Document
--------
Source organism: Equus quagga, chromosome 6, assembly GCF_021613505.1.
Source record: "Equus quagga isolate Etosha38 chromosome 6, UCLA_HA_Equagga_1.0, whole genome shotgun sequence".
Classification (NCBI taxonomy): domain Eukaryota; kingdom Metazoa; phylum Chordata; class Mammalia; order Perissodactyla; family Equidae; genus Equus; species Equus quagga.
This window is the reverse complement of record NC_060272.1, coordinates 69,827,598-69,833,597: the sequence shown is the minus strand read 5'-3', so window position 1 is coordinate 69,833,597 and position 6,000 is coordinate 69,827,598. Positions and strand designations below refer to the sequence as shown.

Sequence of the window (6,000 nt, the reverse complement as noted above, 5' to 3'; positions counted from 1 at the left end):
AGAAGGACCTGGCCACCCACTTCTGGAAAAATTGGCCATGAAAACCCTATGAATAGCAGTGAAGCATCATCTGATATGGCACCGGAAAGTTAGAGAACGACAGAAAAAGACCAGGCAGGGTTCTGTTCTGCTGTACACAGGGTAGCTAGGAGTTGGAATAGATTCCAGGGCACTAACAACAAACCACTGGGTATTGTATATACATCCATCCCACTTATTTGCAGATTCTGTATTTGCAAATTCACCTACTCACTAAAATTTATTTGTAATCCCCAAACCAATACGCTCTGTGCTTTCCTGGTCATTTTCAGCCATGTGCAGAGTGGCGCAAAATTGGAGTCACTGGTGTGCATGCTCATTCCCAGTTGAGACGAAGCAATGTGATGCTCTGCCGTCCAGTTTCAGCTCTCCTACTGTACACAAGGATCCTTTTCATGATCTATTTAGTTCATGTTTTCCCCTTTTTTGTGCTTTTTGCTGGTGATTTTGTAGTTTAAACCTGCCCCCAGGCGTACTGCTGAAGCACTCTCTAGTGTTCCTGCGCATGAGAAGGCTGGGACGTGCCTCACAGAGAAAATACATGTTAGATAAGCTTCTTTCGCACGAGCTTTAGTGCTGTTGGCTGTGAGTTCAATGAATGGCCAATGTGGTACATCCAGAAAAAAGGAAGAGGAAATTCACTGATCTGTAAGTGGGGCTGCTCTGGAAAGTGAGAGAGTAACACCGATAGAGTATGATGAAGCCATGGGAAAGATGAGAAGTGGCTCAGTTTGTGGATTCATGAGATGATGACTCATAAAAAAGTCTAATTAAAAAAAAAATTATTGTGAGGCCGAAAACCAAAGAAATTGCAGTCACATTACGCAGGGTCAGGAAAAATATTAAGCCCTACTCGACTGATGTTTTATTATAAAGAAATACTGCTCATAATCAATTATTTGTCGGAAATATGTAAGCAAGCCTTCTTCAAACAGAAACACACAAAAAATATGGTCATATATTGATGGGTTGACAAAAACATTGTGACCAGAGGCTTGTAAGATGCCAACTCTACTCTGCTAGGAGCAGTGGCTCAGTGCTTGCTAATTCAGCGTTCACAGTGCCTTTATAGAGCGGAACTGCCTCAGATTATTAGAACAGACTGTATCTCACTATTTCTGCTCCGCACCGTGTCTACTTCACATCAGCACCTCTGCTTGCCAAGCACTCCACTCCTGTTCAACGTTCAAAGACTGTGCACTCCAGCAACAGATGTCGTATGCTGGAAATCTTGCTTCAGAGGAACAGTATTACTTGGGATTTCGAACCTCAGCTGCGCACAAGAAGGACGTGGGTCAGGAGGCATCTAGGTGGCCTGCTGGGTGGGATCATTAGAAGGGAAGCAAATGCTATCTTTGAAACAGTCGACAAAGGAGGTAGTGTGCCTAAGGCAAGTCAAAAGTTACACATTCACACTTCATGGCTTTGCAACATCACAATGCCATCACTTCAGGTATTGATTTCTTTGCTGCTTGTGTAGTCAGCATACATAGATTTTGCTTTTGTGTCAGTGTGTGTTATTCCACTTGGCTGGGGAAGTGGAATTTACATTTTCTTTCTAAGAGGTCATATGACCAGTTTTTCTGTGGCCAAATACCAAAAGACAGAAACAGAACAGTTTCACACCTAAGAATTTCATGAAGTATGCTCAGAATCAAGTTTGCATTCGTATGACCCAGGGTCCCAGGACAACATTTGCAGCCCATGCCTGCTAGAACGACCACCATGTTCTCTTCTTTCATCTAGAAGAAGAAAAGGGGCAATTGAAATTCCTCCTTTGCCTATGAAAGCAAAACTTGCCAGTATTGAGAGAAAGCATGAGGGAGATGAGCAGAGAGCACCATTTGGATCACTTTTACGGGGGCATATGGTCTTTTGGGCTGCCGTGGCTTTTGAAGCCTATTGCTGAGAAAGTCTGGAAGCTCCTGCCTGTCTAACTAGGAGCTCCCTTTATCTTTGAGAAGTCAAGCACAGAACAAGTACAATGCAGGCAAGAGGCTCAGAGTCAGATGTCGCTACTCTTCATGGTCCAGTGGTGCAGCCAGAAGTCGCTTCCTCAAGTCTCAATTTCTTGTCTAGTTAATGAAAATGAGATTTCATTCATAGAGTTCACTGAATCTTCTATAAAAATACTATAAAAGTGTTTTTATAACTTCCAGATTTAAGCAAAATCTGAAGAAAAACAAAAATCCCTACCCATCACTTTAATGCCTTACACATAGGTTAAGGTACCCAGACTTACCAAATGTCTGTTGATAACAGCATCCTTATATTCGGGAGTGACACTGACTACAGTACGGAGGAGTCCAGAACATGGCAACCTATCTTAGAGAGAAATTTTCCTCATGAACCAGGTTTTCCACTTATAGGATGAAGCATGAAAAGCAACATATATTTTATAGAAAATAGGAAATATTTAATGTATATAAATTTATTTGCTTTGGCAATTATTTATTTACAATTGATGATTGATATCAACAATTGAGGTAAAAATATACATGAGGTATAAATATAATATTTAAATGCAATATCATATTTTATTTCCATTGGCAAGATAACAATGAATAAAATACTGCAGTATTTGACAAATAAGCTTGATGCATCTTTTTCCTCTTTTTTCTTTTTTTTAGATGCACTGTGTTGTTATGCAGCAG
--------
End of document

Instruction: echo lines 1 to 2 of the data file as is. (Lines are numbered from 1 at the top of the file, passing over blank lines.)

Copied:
Source organism: Equus quagga, chromosome 6, assembly GCF_021613505.1.
Source record: "Equus quagga isolate Etosha38 chromosome 6, UCLA_HA_Equagga_1.0, whole genome shotgun sequence".